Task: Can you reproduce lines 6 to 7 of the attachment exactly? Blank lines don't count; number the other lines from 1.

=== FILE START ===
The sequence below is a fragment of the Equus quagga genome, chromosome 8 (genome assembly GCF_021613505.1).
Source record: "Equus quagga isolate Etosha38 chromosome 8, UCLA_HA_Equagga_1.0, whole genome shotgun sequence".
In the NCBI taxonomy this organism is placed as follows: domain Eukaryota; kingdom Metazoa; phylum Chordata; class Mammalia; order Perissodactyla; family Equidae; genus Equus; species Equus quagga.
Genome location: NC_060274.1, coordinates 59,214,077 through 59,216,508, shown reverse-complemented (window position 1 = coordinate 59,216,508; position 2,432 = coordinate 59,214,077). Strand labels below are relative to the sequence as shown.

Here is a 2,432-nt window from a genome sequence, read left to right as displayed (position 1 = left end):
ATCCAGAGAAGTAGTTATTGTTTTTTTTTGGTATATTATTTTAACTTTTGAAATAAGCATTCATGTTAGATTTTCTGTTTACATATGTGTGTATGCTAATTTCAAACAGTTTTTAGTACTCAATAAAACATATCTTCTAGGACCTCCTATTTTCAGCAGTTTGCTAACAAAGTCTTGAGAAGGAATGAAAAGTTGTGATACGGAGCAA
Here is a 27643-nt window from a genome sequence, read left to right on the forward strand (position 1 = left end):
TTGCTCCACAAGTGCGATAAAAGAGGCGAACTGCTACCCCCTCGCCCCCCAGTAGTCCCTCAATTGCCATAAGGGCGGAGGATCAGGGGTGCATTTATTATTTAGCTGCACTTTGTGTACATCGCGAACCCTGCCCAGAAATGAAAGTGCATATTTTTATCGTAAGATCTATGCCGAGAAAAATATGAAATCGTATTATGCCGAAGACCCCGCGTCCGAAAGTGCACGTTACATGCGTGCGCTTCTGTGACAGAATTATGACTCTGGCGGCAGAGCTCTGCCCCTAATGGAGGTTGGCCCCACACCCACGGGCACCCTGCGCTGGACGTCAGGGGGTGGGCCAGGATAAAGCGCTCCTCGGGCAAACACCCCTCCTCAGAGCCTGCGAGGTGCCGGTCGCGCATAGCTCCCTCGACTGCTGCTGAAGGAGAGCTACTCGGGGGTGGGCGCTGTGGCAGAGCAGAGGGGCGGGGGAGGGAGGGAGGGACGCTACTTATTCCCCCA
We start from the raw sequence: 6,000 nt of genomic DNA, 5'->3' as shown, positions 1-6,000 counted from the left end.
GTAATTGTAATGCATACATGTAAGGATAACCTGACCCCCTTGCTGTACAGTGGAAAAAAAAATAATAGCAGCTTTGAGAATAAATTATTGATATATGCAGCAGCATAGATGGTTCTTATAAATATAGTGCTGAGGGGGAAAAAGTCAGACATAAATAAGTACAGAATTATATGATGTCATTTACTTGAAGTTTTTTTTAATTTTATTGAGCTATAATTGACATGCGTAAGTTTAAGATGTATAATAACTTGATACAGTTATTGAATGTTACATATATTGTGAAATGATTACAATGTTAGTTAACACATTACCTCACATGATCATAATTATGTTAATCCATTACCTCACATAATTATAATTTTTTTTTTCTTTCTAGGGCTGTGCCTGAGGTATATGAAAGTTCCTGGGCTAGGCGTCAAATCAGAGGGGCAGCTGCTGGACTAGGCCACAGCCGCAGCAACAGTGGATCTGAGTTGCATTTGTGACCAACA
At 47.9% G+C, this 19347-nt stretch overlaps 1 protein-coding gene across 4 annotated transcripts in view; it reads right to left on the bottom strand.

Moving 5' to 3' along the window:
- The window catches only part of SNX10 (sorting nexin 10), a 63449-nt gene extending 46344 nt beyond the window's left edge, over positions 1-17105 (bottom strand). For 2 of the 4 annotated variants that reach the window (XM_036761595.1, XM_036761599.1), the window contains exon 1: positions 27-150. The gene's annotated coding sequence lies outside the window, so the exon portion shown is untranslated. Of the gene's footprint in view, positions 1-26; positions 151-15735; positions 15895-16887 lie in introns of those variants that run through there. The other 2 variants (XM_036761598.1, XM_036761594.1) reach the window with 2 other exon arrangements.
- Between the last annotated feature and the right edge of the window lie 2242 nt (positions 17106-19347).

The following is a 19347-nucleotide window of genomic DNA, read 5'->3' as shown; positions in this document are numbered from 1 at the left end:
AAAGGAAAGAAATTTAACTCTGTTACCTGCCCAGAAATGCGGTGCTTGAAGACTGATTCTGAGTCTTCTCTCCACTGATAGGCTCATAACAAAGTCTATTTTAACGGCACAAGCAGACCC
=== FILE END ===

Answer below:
ATCCAGAGAAGTAGTTATTGTTTTTTTTTGGTATATTATTTTAACTTTTGAAATAAGCATTCATGTTAGATTTTCTGTTTACATATGTGTGTATGCTAATTTCAAACAGTTTTTAGTACTCAATAAAACATATCTTCTAGGACCTCCTATTTTCAGCAGTTTGCTAACAAAGTCTTGAGAAGGAATGAAAAGTTGTGATACGGAGCAA
Here is a 27643-nt window from a genome sequence, read left to right on the forward strand (position 1 = left end):